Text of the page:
SB-SAT Swift Broadband for Satellites (SB-SAT)

Objectives

Existing communication systems for LEO spacecraft are limited to the ground station overpass period (approximately ten minutes per orbit). To use this extremely limited but vital communications link, satellite operators must invest in very expensive ground segment infrastructure, or lease dedicated facilities. The operational features of this arrangement dictate the use of on-board data storage and often lead to ‘out-of-date’ data.

SB-SAT allows space borne terminals to send signals to the Inmarsat constellation in geostationary Earth orbit (GEO). The Inmarsat satellites then relay the signals through Inmarsat ground stations to users or operators, making full use of Inmarsat’s mobile broadband system infrastructure. The user application layer is fully accessible from anywhere on the globe through a secure Internet connection.

The SB-SAT ARTES 3-4 project objectives were therefore to develop the SB-SAT terminal hardware capable of deployment on a range of spacecraft and the associated BGAN service infrastructure upgrade to support its operation. This would revolutionise the way that satellite operators access LEO spacecraft by enabling continuous, near real-time communications.

Challenges

For SB-SAT to operate within the existing Inmarsat BGAN network, precise GPS based knowledge of actual spacecraft dynamics is essential to pinpoint the Inmarsat GEO assets, perform Doppler correction and correct return burst timing, allowing SB-SAT to coexist with the current user terminal population. Those functions are performed largely by the terminal. High-rate spot-beam handover within the Inmarsat I-4 satellite footprint needs to be performed predictively in close coordination with the upgraded Inmarsat BGAN core network.

Benefits

SB-SAT offers an affordable 24/7 communication service to Low Earth Orbit (LEO) spacecraft through direct access to the BGAN core global network. It allows the setting up and maintaining an of an IP connection between the SB-SAT terminal serving the LEO spacecraft and the SB-SAT customer server anywhere around the globe.

Features

The key system features offered by SB-SAT are: 

  • Use of the existing Inmarsat communications infrastructure
  • Near real-time continuous communications
  • On-demand service utilisation
  • No requirement for a new frequency license
  • No provisioning delay – stand-by possible
  • Secure access from anywhere on Earth via the Internet
  • Reduced operational costs
  • Equipment designed specifically for spacecraft applications

System Architecture

The SB-SAT system consists of three elements:

  • The Inmarsat I-4 constellation of GEO satellites
  • The Inmarsat Broadband Global Area Network (BGAN) and service infrastructure
  • The SB-SAT terminal hardware and software deployed on any LEO asset

The Inmarsat I-4 constellation provides communications services to user equipment using a combination of global, regional, and spot beams. Originally designed to service ground, maritime, and aeronautical users, the BGAN system and ground infrastructure can now be extended to cover space-based terminals at LEO.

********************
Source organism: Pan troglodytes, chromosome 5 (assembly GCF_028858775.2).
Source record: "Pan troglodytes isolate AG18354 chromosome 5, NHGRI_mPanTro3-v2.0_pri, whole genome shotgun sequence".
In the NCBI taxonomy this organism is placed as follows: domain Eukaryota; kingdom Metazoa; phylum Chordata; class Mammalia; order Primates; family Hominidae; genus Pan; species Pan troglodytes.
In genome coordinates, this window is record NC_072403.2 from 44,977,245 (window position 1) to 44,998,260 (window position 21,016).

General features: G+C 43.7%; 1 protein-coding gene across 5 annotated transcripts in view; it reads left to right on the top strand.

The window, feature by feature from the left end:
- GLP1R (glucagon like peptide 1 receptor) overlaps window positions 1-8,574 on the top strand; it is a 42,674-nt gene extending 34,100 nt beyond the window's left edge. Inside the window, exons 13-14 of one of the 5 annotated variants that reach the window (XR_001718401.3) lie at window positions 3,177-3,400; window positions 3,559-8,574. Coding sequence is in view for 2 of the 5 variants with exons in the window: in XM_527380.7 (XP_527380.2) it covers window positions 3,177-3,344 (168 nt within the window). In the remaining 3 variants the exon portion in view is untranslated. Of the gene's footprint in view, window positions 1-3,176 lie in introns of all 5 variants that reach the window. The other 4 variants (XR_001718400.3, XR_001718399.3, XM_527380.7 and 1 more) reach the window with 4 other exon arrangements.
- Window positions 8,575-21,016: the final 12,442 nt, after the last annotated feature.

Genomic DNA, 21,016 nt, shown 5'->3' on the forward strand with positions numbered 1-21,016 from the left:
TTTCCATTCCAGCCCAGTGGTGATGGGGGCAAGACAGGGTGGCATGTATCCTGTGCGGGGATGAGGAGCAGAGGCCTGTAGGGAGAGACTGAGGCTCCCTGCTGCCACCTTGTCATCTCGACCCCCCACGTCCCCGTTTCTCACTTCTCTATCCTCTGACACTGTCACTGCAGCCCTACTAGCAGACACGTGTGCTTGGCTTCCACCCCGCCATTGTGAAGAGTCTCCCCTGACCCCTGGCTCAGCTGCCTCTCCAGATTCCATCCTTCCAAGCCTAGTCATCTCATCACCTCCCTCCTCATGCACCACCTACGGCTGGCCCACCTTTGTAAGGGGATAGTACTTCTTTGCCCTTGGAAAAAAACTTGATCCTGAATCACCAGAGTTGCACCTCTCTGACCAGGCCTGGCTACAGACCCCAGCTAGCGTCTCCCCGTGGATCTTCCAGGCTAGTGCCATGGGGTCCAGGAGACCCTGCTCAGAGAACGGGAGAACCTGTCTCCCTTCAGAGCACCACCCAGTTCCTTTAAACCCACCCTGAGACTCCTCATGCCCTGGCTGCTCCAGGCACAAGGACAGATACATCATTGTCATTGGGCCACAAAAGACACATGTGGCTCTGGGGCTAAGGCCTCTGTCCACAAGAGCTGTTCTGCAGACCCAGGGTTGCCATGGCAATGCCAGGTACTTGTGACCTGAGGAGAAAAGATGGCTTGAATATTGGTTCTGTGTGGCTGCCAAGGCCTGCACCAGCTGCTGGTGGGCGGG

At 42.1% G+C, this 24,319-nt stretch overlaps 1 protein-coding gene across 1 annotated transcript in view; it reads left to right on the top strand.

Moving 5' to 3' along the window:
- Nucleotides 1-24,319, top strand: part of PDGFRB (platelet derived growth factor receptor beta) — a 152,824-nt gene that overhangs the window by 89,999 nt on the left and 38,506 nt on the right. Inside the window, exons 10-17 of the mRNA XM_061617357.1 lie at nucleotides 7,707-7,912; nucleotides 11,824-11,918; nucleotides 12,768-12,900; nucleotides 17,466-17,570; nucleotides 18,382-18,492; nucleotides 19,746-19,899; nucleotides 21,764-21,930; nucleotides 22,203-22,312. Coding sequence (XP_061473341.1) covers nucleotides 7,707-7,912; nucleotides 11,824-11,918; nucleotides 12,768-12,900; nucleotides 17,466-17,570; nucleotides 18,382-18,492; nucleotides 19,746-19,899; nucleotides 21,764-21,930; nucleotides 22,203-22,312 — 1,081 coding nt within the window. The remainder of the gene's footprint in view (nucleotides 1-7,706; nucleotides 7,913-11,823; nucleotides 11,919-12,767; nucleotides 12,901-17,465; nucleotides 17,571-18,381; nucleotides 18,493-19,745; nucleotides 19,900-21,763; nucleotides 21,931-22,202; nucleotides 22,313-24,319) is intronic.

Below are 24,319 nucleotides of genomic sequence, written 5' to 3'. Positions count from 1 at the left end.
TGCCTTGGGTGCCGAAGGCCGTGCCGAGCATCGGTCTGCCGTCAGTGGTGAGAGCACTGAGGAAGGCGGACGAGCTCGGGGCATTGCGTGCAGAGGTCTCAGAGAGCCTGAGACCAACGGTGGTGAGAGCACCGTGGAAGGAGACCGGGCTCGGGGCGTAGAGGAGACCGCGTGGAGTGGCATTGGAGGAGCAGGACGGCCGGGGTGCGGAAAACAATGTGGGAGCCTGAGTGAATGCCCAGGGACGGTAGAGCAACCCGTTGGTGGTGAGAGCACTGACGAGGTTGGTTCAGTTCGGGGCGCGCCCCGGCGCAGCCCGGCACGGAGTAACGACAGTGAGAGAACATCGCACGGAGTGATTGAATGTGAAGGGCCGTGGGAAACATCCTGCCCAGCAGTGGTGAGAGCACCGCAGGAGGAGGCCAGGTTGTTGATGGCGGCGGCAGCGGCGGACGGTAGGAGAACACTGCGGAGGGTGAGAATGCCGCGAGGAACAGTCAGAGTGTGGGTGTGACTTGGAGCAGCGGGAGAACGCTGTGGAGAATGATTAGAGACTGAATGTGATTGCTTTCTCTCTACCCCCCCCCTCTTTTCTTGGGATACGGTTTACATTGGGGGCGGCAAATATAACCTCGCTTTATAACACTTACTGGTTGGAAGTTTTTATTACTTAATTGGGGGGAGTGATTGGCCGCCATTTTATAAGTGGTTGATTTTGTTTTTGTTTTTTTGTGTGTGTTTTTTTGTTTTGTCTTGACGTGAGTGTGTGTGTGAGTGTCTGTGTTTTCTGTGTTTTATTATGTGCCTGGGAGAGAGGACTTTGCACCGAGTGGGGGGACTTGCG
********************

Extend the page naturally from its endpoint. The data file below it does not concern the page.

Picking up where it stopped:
In the SB-SAT architecture the LEO asset hosts an SB-SAT terminal which communicates with the I-4 satellite. The SB-SAT terminal installed on the LEO utilises the existing Inmarsat I-4 constellation and BGAN ground network capabilities just like any other Inmarsat BGAN terminal. The Inmarsat network relies on the terminal to adjust its transmit and receive characteristics to fit seamlessly into the existing BGAN system.

Plan

The development was structured into two main stages: 

Phase 1: Ground prototype development & validation

This phase consisted of the requirements development, architecture development, system design, and specification followed by an early implementation of the SB-SAT system in prototype form using a breadboard version of the user terminal.

Phase 2: Engineering unit build and qualification

This phase covered the development and testing of an engineering qualification terminal using the same build standard as a flight unit. The phase culminated in a set of regression tests with the Inmarsat test suites and the live Inmarsat BGAN network and full environmental qualification of the terminal hardware.

Current status

Complete. 

The terminal has completed the necessary environmental tests and functional tests with the Inmarsat BGAN network necessary for flight. 

Development of all Inmarsat ground network sub-systems and testing of the Ground Network chain is as complete as possible pre-flight. 

Pre-flight activities necessary for integration onto a specific spacecraft have been identified together with the necessary ground network tests which can only be verified in flight. 

Contacts

ESA Contacts

Status date

Wednesday, March 15, 2017 - 15:12